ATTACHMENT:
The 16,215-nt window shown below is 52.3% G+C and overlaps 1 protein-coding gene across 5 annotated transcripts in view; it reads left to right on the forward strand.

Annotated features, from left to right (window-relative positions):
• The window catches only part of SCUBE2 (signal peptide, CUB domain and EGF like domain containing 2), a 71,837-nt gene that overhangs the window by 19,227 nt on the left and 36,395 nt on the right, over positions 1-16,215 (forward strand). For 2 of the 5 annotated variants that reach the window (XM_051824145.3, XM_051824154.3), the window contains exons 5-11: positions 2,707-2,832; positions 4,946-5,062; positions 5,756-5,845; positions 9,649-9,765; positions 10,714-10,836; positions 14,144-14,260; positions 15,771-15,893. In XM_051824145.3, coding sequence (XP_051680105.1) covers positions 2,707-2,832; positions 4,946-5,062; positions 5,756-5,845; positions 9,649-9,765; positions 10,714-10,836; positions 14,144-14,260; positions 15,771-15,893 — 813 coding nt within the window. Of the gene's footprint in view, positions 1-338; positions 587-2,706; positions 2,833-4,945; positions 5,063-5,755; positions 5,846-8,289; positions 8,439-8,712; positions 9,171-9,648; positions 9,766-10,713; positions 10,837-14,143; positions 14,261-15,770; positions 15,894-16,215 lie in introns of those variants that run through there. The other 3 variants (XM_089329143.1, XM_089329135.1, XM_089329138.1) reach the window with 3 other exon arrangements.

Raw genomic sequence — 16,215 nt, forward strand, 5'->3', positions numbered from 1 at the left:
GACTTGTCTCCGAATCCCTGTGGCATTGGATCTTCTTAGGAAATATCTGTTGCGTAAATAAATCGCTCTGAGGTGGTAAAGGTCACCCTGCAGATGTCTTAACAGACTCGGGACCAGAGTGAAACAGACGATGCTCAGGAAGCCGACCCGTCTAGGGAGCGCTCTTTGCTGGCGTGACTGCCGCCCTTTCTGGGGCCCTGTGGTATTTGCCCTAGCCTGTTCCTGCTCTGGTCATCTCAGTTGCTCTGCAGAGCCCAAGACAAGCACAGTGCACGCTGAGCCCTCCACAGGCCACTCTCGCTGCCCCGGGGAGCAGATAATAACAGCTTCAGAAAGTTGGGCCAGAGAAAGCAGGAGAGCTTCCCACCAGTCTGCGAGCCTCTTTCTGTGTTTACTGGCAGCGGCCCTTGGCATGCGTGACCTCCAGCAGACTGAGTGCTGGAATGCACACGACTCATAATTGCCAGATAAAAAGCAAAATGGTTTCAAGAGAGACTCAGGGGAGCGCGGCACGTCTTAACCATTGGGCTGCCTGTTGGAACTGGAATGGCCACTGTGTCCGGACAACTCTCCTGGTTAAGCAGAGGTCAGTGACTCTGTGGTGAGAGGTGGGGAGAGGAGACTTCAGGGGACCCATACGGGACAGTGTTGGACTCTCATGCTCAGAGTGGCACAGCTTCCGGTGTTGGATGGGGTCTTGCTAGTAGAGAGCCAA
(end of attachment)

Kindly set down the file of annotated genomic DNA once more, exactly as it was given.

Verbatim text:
The 16,215-nt window shown below is 52.3% G+C and overlaps 1 protein-coding gene across 5 annotated transcripts in view; it reads left to right on the forward strand.

Annotated features, from left to right (window-relative positions):
• The window catches only part of SCUBE2 (signal peptide, CUB domain and EGF like domain containing 2), a 71,837-nt gene that overhangs the window by 19,227 nt on the left and 36,395 nt on the right, over positions 1-16,215 (forward strand). For 2 of the 5 annotated variants that reach the window (XM_051824145.3, XM_051824154.3), the window contains exons 5-11: positions 2,707-2,832; positions 4,946-5,062; positions 5,756-5,845; positions 9,649-9,765; positions 10,714-10,836; positions 14,144-14,260; positions 15,771-15,893. In XM_051824145.3, coding sequence (XP_051680105.1) covers positions 2,707-2,832; positions 4,946-5,062; positions 5,756-5,845; positions 9,649-9,765; positions 10,714-10,836; positions 14,144-14,260; positions 15,771-15,893 — 813 coding nt within the window. Of the gene's footprint in view, positions 1-338; positions 587-2,706; positions 2,833-4,945; positions 5,063-5,755; positions 5,846-8,289; positions 8,439-8,712; positions 9,171-9,648; positions 9,766-10,713; positions 10,837-14,143; positions 14,261-15,770; positions 15,894-16,215 lie in introns of those variants that run through there. The other 3 variants (XM_089329143.1, XM_089329135.1, XM_089329138.1) reach the window with 3 other exon arrangements.

Raw genomic sequence — 16,215 nt, forward strand, 5'->3', positions numbered from 1 at the left:
GACTTGTCTCCGAATCCCTGTGGCATTGGATCTTCTTAGGAAATATCTGTTGCGTAAATAAATCGCTCTGAGGTGGTAAAGGTCACCCTGCAGATGTCTTAACAGACTCGGGACCAGAGTGAAACAGACGATGCTCAGGAAGCCGACCCGTCTAGGGAGCGCTCTTTGCTGGCGTGACTGCCGCCCTTTCTGGGGCCCTGTGGTATTTGCCCTAGCCTGTTCCTGCTCTGGTCATCTCAGTTGCTCTGCAGAGCCCAAGACAAGCACAGTGCACGCTGAGCCCTCCACAGGCCACTCTCGCTGCCCCGGGGAGCAGATAATAACAGCTTCAGAAAGTTGGGCCAGAGAAAGCAGGAGAGCTTCCCACCAGTCTGCGAGCCTCTTTCTGTGTTTACTGGCAGCGGCCCTTGGCATGCGTGACCTCCAGCAGACTGAGTGCTGGAATGCACACGACTCATAATTGCCAGATAAAAAGCAAAATGGTTTCAAGAGAGACTCAGGGGAGCGCGGCACGTCTTAACCATTGGGCTGCCTGTTGGAACTGGAATGGCCACTGTGTCCGGACAACTCTCCTGGTTAAGCAGAGGTCAGTGACTCTGTGGTGAGAGGTGGGGAGAGGAGACTTCAGGGGACCCATACGGGACAGTGTTGGACTCTCATGCTCAGAGTGGCACAGCTTCCGGTGTTGGATGGGGTCTTGCTAGTAGAGAGCCAA